These can be broken down into the following areas

Customer Risk

Different customer profiles have different levels of risks attached to them, a basic Know Your Customer (KYC) check can establish the risk posed by a customer.
For example, near-retired individuals making small, regular contributions to a savings account in line with their financial details poses less of a risk than middle-aged individuals making ad-hoc payments of ever-changing sizes into a savings account that does not fit into the profile of the customers’ standing financial data.
The intensity of the due diligence conducted on the latter would be higher than that carried out on the former as the potential threat of money laundering in the second case would be perceived as being greater. Corporate structures can be used as examples of customers that could carry a higher risk profile than the one just seen, as these can be used by criminals to introduce layers within transactions to hide the source of the funds, and like that, clients can be categorized into different risk bands.

Product Risk

This is the risk posed by the product or service itself. The product risk is driven by its functionality as a money laundering tool. The Joint Money Laundering Steering Group has categorized the products with which Firms typically deal into three risk bands – reduced, intermediate and increased. Typically, pure protection contracts are categorized as reduced risk and investments in unit trusts as increased risk. Additionally, a factor that will contribute to the classification of the risk category is the sales process associated with the product. If the transaction in the product takes place on an advisory basis as a result of a KYC, this will carry less risk than an execution only transaction, whereby you know significantly less about the customer.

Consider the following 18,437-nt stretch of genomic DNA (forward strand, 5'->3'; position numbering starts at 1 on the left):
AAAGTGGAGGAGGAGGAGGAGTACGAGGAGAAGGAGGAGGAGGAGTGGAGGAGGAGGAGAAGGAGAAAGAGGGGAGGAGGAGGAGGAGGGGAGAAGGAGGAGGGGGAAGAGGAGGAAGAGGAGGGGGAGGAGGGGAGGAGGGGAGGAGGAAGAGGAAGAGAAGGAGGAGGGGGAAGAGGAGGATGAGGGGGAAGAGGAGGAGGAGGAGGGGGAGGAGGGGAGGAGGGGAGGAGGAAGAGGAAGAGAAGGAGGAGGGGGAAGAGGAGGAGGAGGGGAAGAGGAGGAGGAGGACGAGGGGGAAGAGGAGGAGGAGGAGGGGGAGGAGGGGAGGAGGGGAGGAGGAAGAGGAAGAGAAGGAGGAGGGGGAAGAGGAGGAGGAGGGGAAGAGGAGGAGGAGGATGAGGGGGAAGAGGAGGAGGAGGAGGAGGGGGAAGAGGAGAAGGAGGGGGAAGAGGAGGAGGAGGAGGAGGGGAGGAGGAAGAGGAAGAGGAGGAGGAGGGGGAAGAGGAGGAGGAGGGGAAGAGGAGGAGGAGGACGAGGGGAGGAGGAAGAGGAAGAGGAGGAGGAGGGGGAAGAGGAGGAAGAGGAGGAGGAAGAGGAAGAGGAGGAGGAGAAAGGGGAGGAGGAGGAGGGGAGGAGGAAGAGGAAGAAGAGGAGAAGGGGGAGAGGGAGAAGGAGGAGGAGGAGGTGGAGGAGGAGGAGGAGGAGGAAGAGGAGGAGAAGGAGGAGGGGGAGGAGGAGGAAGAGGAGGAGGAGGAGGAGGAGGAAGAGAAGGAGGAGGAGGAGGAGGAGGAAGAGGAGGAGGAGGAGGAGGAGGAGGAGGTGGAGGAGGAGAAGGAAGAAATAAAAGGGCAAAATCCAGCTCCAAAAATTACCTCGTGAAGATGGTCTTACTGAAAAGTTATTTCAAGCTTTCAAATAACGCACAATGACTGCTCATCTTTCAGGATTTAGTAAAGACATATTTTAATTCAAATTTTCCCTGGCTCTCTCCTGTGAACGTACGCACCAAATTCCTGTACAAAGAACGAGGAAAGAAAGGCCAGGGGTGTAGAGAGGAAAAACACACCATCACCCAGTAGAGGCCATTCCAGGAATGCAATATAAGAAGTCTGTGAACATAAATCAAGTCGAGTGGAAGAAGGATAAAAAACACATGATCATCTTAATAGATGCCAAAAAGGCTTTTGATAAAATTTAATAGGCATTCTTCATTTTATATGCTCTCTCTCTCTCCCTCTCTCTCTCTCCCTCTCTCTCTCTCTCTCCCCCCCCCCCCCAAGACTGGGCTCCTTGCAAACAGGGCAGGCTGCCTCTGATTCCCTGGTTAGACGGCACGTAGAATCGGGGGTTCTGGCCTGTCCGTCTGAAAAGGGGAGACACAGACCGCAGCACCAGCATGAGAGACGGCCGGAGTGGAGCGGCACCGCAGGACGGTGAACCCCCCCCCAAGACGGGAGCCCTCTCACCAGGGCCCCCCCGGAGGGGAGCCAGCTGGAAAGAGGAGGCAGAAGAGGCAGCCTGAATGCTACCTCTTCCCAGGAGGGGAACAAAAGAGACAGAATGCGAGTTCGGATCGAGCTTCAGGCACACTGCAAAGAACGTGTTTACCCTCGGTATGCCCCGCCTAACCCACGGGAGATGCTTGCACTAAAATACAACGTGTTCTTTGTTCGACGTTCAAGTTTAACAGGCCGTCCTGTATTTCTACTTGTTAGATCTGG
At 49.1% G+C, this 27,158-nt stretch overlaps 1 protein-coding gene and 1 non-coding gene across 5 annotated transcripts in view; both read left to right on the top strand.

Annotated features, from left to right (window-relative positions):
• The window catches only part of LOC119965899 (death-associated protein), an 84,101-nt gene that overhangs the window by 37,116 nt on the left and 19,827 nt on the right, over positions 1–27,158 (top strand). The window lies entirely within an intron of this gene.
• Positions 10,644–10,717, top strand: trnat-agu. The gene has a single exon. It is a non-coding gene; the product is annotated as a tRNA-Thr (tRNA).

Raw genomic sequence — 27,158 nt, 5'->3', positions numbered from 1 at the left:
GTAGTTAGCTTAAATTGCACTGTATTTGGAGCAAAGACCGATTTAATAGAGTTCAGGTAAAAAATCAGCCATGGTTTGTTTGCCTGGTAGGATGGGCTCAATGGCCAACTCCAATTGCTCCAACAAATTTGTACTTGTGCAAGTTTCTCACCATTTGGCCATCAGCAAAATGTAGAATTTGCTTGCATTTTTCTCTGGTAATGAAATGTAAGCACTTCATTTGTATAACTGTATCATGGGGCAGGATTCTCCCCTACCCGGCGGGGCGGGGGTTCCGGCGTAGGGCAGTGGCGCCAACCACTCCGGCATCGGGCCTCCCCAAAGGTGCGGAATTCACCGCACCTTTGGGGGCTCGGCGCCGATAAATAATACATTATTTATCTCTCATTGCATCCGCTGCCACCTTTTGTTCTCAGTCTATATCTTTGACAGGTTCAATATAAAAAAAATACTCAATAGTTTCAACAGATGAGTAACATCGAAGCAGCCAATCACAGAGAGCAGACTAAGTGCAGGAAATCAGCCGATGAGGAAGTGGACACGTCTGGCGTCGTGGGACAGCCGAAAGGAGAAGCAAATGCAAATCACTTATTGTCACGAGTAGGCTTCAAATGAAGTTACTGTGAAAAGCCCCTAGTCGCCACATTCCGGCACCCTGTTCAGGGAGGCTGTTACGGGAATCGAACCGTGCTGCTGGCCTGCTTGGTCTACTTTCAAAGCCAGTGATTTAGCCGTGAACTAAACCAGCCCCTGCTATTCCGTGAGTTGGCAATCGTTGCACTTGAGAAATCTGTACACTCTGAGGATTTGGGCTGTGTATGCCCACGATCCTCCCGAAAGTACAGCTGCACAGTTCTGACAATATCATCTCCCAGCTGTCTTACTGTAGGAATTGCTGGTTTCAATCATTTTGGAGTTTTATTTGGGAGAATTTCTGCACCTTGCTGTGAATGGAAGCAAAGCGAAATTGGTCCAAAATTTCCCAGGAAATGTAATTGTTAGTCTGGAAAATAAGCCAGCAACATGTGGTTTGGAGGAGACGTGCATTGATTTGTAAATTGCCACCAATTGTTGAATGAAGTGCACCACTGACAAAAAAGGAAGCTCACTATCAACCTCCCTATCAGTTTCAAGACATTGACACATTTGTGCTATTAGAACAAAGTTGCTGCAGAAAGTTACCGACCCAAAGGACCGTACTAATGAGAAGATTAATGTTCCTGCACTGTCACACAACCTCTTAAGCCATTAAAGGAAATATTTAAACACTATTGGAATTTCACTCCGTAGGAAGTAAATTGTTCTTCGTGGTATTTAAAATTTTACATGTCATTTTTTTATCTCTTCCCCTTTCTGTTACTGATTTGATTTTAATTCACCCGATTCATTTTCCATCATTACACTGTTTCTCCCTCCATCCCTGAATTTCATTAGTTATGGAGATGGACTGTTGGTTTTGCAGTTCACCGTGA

Country Risk

The geographic location of the client or origin of the business activity has a risk associated with it, this stems from the fact that countries around the globe have different levels of risk attached to them. A firm would determine the extent of their due diligence measure required initially and on an ongoing basis using the above four risk areas.

7. Customer Identification Program

AdamFxCapitals Ltd has adopted a Customer Identification Program (CIP). We will provide notice that they will seek identification information; collect certain minimum customer identification information from each customer, record such information and the verification methods and results.